Purpose of review: Advances in imaging technologies are currently being explored in the attempt to reduce lung cancer morbidity and mortality by achieving stage shift. We reviewed recent important publications on lung cancer screening.
Recent findings: Autofluorescence bronchoscopy has established its important role in the intervention of early central airway lesions. Multidetector computed tomography (CT) and CT–positron emission tomography may facilitate diagnosis of early parenchymal lung lesions. Practical implications of screening are reaching far beyond early diagnostic efforts per se as lead-time, length-time, overdiagnosis biases combined with low specificity of screening tests undermine its cost-effectiveness in the era of healthcare budget constraints.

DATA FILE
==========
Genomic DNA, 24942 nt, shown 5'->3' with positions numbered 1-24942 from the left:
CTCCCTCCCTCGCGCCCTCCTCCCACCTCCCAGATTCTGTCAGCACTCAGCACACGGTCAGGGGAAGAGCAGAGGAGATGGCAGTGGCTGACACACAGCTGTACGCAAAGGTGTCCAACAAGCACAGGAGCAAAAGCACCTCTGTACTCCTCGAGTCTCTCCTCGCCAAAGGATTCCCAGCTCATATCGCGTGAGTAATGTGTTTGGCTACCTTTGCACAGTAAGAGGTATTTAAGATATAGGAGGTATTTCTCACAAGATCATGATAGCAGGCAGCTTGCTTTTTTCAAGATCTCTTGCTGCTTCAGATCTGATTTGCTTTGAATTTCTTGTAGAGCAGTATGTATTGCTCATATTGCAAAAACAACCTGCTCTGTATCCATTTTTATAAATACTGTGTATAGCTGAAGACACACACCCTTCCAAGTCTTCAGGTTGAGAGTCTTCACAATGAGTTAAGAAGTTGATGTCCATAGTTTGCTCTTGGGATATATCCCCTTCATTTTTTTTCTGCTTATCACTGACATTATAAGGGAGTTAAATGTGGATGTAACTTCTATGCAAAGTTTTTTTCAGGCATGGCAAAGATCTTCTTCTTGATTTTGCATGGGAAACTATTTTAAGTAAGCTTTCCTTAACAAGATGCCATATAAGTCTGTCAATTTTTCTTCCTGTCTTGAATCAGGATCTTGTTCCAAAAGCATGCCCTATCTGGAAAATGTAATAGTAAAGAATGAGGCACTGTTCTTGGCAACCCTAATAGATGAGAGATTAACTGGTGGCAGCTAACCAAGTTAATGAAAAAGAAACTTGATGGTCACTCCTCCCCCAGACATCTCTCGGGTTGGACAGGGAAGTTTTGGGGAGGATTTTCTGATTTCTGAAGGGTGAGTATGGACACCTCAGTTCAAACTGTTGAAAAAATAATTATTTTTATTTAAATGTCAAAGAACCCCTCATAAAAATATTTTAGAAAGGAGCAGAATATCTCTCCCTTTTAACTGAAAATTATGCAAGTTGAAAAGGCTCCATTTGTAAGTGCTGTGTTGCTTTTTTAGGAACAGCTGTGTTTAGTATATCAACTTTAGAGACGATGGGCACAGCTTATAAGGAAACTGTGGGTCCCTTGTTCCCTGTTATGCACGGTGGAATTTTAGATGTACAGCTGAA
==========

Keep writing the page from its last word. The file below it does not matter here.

Summary: Advanced imaging technologies may allow early detection and prudent intervention in some individuals that harbour asymptomatic early lung cancer, but disproportional expenses may be required to sieve out many more individuals at risk to attain stage shift. Confounding co-morbidities and practical hurdles may reduce screening's efficacy as it is plausible that for the majority of smokers, lung cancer may not be the ultimate cause of suffering since 90% of them will not develop lung cancer. This fact remains true despite increased use of noninvasive and minimally invasive technologies for the maximum preservation of quality of life irrespective of whether early intervention is a success or failure.